…click on the above link to read the rest of the article…

The Soft Belly of The Oil Industry: an Upcoming Seneca Collapse? 

The Soft Belly of The Oil Industry: an Upcoming Seneca Collapse? 

 
Ugo Bardi explains his idea of an impending “Seneca Collapse” of the world’s oil industry at the session on climate change of the meeting of the Club of Rome in Vienna, on 10 Nov 2017. What follows are not the exact words said, but a text which maintains the gist of this brief comment. It was focused on the concept that the oil industry has a “soft belly” in the fact that it produces mainly fuel for engines used for transportation. If this market were reduced by the introduction of electric vehicles and other transportation innovations, the whole industry could collapse. That would be a good thing for the earth’s ecosystem and for humankind in general.
 
Dear colleagues, we are having an interesting discussion on how to stop climate change and I think I could add some thoughts of mine on the basis of my recent work that I published in the form of the book titled “The Seneca Effect“.
The problem we have been discussing is how to limit emissions and we saw that it needs to be done fast and even drastically if we want to avoid the worse effects of climate change. Obviously, it is not easy. (image from Skeptical Science)
Most of what has been said today was based on a “top-down” approach, which I may also describe as supply-limiting. That is, we are speaking of a carbon tax, of emission limits, and the like; measures that governments should take in order to limit the production of fossil fuels. I don’t have to tell you that it is an effort that has been ongoing for several years and yet emissions keep growing. It doesn’t seem to work
So,  can we take the opposite approach? That is, look at the demand side in a “bottom-up” approach?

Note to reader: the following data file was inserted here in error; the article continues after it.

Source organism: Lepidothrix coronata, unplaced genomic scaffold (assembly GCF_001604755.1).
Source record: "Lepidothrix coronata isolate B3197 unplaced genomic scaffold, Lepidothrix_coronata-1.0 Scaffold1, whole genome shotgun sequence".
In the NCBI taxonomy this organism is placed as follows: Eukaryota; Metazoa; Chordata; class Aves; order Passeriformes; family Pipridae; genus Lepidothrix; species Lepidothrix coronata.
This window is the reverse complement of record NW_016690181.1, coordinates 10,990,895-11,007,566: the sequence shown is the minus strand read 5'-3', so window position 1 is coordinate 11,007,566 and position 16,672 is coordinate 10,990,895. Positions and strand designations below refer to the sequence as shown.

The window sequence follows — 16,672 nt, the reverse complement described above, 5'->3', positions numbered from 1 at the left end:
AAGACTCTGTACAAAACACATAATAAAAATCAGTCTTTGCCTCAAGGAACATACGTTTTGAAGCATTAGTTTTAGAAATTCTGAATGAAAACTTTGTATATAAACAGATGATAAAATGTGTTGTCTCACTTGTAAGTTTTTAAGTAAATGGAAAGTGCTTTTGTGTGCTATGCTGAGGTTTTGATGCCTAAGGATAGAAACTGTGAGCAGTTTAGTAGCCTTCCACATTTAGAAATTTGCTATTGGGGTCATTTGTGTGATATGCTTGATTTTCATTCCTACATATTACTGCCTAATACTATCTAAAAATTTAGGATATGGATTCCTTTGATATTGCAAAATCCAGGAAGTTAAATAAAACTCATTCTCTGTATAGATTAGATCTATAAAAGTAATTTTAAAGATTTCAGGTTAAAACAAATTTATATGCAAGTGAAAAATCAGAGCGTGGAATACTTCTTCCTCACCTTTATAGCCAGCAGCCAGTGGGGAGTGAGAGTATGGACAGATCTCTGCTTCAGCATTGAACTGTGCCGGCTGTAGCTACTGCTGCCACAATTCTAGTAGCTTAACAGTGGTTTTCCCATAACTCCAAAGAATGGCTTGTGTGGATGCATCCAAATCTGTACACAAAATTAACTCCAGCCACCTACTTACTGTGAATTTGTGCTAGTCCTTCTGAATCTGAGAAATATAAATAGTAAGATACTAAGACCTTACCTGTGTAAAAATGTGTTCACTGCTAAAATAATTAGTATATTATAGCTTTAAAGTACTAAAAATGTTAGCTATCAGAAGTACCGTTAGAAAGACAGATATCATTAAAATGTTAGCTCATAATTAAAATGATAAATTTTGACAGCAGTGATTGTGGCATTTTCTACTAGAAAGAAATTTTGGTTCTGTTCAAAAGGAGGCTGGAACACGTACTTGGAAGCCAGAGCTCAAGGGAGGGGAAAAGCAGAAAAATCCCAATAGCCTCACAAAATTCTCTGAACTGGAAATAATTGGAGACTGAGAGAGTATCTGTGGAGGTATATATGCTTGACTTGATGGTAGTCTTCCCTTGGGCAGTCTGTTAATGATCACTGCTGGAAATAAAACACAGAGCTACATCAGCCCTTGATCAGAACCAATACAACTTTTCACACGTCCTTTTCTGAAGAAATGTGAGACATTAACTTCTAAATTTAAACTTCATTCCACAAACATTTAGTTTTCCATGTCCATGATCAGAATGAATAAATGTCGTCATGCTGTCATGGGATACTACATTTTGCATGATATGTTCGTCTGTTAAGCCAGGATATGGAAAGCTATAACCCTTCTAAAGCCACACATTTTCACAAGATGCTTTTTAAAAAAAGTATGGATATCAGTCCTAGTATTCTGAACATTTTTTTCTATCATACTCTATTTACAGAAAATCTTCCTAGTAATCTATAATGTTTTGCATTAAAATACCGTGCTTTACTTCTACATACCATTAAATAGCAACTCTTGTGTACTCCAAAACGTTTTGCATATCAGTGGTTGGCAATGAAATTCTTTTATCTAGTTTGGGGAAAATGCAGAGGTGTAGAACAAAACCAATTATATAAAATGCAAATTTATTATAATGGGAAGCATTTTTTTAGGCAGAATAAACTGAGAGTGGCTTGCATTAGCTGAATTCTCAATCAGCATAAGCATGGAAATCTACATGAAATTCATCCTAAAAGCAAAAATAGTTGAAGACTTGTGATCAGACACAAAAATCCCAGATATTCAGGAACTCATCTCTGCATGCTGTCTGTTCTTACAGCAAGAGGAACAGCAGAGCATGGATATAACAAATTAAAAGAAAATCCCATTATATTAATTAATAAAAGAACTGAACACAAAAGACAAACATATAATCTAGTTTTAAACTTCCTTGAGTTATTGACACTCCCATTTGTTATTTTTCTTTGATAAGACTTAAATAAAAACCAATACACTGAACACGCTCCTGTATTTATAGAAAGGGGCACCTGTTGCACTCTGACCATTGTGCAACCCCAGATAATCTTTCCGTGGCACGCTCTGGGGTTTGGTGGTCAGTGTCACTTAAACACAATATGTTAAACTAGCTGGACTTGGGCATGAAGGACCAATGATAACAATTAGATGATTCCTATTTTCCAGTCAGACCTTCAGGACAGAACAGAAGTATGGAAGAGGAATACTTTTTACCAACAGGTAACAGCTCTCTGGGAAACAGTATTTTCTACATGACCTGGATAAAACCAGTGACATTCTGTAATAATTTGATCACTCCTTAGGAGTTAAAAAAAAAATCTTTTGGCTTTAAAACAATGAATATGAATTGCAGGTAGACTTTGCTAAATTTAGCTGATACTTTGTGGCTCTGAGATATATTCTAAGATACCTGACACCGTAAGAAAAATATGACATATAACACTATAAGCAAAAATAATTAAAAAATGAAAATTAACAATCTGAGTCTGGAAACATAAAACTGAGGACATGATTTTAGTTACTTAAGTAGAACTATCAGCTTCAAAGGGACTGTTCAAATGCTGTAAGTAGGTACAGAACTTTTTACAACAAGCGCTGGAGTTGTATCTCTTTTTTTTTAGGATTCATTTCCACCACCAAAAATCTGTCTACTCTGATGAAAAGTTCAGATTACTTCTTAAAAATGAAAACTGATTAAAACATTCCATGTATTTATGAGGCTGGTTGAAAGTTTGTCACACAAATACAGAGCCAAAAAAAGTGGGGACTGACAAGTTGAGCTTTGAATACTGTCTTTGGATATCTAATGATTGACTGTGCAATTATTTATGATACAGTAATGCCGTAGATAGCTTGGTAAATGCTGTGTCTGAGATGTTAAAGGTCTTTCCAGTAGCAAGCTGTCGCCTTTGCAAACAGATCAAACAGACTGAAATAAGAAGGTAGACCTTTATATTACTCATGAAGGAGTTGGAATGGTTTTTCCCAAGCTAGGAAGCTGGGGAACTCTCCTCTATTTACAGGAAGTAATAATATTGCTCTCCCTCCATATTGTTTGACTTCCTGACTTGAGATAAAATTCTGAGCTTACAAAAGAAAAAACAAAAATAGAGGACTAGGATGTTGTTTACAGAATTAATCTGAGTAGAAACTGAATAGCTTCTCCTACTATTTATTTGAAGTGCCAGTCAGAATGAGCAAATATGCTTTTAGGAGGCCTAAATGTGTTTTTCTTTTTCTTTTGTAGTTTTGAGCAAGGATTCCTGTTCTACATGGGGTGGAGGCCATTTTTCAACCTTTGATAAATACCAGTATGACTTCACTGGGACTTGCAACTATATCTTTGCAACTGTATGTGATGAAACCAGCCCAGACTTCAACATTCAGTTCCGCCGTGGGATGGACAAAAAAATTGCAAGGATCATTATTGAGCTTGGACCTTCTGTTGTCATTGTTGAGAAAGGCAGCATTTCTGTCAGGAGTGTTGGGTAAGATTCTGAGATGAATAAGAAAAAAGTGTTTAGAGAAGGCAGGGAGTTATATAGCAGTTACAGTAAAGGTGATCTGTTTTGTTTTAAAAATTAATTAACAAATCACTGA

…click on the above link to read the rest of the article…

Donald Trump and the collapse of the Western Empire

Donald Trump and the collapse of the Western Empire

 
In this post, I argue that the ascent of Donald Trump in the US presidential race is a symptom of the ongoing breakdown of society, in turn caused by the loss of control generated by resource depletion. At the bottom of this post, you’ll find a simple system dynamics model describing the situation and generating another example of “Seneca Collapse” 

Donald Trump seems to have taken everyone by surprise. Whether or not he gains the Republican nomination, and whether or not he becomes president, he took the media by storm: people writing on blogs and newspapers are reeling from the impact, asking themselves: where the heck did this come from? What is he? A God? The reincarnation of Hitler? Or of Mussolini? The devil? Or what? Personally, I don’t claim to have been less surprised than most by Trump but, rethinking about the situation, I think it is reasonable to say that something like Trump was unavoidable. He is, really, best defined as the visible effect of the ongoing social phase transition. A discrete change in our path in the direction of collapse.

For a good number of years, I have been studying the reasons for the collapse of societies. And, at the beginning, I tended to explain it as mainly the result of the depletion of crucial resources; crude oil, in our case. But, the more I think about that, the more I understand that the relation between depletion and collapse is far from being straightforward.  A society can very well collapse without running out of anything; think of the case of the Soviet Union. When it collapsed, the Union had still plenty of mineral resources, but it couldn’t find a way to exploit them in a convenient manner.
…click on the above link to read the rest of the article…